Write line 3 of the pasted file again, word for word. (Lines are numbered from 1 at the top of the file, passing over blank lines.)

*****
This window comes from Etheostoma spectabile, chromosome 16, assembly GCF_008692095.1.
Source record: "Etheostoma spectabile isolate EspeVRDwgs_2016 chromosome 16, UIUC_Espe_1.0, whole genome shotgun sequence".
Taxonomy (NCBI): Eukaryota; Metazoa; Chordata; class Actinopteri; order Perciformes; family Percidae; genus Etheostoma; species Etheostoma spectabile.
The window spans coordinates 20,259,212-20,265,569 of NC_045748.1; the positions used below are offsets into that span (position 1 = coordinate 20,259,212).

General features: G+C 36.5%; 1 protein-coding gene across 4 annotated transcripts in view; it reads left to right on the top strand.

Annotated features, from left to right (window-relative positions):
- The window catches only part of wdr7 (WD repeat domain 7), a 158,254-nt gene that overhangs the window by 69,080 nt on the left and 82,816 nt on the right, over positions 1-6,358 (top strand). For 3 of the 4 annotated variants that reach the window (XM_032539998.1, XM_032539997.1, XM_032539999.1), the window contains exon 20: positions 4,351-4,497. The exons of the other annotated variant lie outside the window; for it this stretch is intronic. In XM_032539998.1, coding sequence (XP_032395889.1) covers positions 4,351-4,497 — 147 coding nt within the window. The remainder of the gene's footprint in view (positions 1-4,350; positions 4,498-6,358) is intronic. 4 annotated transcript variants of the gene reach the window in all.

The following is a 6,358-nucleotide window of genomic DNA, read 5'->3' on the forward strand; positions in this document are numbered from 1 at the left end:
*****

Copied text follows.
Taxonomy (NCBI): Eukaryota; Metazoa; Chordata; class Actinopteri; order Perciformes; family Percidae; genus Etheostoma; species Etheostoma spectabile.